• Am I right that you're asking two questions: 1 -- Can "proper" be re-defined in terms of the median score, rather than the expected score of a given forecast? 2 -- Are there proper scores for probabilities that are on the scale of the probability? Apr 14, 2015 at 7:37
• (1) I'm pretty sure the answer to that question is "no"; what I'm asking is if it makes sense to redefine "proper" in terms of anything other than the mean (i.e., expectation). (2) Yes, that's a question I'd like the answer to, but since the answer is again probably "no", I guess my follow-up would be "Then what's a good scoring rule that's interpretable in a way that relates naturally to probabilities?" Apr 14, 2015 at 12:48
• About (1), the following paper seems related to your question: ssc.upenn.edu/~fdiebold/papers/paper118/DieboldShin_SED.pdf The authors look at a case in which interest is not on the expected score, but on the distribution of scores. Interestingly, they again end up minimizing expected scores of a certain form (see Propositions 2.2 and 3.1). Apr 14, 2015 at 13:50
• Unfortunately, it seems that that paper is about forecasts of the same type as the DV, as opposed to this case where I'm asking about guesses of the probability of an event rather than a guess of the most probable event. The guesses are probabilities whereas the DV is realized in a discrete fashion. Apr 14, 2015 at 15:02

Contrary to what you said about geometric mean shenanigans, there are actually proper scoring rules for the geometric mean.

The geometric mean of a random variable $X$ is equal to $e^{E(\log X)}$. Therefore minimizing the geometric mean of a random score $S$ corresponds to minimizing the arithmetic mean of a random score $\log S$. So if $f(\hat p)$ is a standard proper scoring rule (where $f(\hat p)$ is the score you get if you predict a probability $\hat p$ and the event happens), then $g(\hat p) = \log f(\hat p)$ is a proper scoring rule for the geometric mean.

Similarly, the harmonic mean of $X$ is $E(X^{-1})^{-1}$, so $g(\hat p) = -f(\hat p)^{-1}$ is a harmonic-proper scoring rule. (The negative sign is in there so the coordinate transformation is monotone increasing.)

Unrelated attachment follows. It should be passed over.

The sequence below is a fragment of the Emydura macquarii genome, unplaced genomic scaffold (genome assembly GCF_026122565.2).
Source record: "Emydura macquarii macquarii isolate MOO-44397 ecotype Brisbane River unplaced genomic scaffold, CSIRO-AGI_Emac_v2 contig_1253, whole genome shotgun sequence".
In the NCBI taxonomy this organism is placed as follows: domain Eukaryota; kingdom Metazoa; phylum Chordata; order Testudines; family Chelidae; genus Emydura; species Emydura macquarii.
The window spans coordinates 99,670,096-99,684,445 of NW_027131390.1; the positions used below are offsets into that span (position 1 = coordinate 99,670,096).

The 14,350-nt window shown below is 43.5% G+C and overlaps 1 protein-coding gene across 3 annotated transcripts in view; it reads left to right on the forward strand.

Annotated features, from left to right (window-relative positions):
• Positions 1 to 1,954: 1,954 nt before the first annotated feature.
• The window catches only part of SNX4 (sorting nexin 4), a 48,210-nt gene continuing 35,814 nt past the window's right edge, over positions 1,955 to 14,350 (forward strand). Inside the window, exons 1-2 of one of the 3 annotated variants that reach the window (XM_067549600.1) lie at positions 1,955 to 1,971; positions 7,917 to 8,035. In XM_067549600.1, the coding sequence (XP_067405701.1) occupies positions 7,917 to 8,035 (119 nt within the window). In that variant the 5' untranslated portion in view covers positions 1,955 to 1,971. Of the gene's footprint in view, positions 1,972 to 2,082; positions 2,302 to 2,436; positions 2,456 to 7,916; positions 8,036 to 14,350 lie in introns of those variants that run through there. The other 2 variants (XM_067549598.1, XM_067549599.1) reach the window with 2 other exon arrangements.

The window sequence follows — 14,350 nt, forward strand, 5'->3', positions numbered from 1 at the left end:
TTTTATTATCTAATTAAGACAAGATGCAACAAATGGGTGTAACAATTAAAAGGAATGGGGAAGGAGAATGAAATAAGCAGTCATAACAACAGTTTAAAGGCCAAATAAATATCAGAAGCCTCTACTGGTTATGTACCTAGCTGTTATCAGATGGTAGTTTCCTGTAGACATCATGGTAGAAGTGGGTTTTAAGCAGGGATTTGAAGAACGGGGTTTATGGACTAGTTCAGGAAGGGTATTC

This works for any central tendency that is the arithmetic mean in a monotonically transformed space. The problem is that the median doesn't work like this. More generally, any central tendency with a nonzero breakdown point will not work, because it will be insensitive to changes in probability when $p$ is small. For instance the interquartile range won't work, because if $p < 0.25$, then the interquartile range of the scores doesn't depend on $p$ (so the same $\hat p$ must minimize the IQR for all values of $p$ less than $0.25$, which is bad).

Off the top of my head I can't think of any central tendencies with 0 breakdown point that can't be rewritten as a monotone transformation of the arithmetic mean, but that's probably because I don't know enough variational calculus (certainly not enough to prove I'm right). If I'm correct, however, then it would be "essentially" true that

in order for the theory of proper scoring rules to work as intended, the statistical functional must be the mean.

One other remark: you suggest using the RMSE as a scoring rule, but that you shouldn't do it because it coincides with the absolute error when there is one data point. This seems like it might reflect some confusion. You always evaluate a scoring rule on each individual prediction. Then if you want to summarize the scores, you can take the scores' central tendency afterwards. So predicting to optimize the RMSE is always identical to optimizing the absolute error.

On the other hand, you could do something like take the square root of the mean Brier score as your summary if you wanted to have a score summary that was in "units of probability." But I think it would be more productive to simply familiarize yourself with benchmarks for the Brier score scale, since that's what you'll typically see:

• 0 is a perfect predictor;
• 0.25 means no predictive ability ($\hat p = 0.5$);
• 1 is a perfect anti-predictor ($\hat p = 1, p = 0$ or $\hat p = 0, p = 1$).